Brian Capouch, Assistant Professor, Computer Science, Saint Joseph's College
Track: Emerging Topics
Date: Tuesday, August 2nd, 2005
Time: 1:30pm - 5:00pm
As the deployment of broadband internet access continues, more and more people will be investigating the use of Voice over IP (VoIP) as a replacement for legacy public switched telephone network (PSTN) services.
This presentation's introductory material covers classic PSTN telephony, speech processing, packetizing speech, and modern VoIP signaling and bearer protocols. The Internet presents many challenges to voice carriage, derived from its packet-switched, unreliable nature. Accomodating packet loss, latency, and jitter are the keys to the transition from the circuit-switched paradigm.
The design, compilation, configuration, and operation of an Asterisk telephony server will be presented in depth. A variety of typical VoIP devices will be used to simulate a SOHO environment. These devices use the Asterisk server to connect to other VoIP systems, as well as PSTN subscribers, using Internet Telephony Service Providers (ITSPs). We will build a working system "from scratch" that illustrates the salient principles.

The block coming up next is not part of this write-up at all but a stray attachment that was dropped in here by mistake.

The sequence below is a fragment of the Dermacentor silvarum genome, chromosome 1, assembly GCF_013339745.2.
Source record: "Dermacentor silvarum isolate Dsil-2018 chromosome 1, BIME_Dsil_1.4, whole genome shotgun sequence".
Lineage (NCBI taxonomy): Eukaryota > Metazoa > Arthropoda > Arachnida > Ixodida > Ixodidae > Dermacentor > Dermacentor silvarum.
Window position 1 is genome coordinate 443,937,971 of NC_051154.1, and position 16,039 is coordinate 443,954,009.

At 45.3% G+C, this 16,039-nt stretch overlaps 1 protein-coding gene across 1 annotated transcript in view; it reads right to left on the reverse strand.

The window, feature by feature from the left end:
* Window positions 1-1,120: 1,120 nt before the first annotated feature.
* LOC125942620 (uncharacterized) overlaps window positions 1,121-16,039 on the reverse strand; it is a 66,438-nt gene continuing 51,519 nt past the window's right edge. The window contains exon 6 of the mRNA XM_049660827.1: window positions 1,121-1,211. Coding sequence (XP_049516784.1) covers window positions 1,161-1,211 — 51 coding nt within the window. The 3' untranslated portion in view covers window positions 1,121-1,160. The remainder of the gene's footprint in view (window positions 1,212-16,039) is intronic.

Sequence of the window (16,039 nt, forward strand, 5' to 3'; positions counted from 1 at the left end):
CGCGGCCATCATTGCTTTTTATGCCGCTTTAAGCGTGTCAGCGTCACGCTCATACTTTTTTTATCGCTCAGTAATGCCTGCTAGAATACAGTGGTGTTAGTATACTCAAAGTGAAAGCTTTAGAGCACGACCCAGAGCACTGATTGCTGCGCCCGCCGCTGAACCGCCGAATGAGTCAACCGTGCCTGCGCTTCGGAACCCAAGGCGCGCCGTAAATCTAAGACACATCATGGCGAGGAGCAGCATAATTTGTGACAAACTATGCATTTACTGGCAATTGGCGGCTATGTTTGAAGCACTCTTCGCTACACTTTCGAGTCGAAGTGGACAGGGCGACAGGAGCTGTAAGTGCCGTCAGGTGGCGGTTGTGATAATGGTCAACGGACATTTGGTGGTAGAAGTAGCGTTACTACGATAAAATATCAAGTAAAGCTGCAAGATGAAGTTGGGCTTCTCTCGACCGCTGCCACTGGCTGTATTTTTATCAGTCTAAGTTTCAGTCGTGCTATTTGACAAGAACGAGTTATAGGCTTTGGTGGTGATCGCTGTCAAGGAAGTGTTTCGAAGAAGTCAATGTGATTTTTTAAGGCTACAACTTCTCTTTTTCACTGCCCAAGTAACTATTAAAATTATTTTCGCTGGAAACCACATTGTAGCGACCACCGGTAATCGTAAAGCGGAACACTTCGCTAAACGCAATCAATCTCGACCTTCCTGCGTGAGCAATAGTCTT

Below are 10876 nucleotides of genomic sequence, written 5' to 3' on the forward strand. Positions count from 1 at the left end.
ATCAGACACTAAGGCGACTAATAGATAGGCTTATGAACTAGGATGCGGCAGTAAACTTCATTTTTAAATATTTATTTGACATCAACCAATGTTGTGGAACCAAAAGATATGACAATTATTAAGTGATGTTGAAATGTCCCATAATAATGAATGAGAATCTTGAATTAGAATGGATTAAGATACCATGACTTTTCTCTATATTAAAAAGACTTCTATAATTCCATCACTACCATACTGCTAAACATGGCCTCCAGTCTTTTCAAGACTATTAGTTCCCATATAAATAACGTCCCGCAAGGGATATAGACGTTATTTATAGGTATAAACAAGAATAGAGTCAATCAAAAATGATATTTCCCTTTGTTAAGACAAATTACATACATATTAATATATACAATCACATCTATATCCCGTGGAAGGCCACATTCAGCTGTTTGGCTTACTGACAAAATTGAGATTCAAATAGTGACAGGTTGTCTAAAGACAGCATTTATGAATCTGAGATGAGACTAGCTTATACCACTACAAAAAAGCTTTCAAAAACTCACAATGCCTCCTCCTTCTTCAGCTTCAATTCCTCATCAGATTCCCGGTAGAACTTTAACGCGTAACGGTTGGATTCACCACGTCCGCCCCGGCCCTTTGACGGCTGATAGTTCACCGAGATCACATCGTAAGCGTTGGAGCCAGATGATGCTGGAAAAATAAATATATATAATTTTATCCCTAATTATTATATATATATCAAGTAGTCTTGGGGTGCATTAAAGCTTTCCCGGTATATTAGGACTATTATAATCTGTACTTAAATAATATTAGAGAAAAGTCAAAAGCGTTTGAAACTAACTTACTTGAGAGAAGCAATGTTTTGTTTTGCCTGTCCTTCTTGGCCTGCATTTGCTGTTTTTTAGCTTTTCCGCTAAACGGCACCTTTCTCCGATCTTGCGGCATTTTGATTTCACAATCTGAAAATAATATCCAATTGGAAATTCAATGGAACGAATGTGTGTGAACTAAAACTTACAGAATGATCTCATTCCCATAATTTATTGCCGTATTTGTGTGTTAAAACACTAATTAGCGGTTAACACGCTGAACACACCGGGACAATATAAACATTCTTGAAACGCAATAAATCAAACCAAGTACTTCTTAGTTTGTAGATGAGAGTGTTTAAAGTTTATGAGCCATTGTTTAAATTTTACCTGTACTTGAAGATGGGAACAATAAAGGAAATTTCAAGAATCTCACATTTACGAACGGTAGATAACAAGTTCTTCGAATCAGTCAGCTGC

The last part of the tutorial will review a few "converged" applications that leverage the VoIP platform. A network monitoring tool and a web-based wakeup calling service will be demonstrated as integrated applications with the server built in the session.
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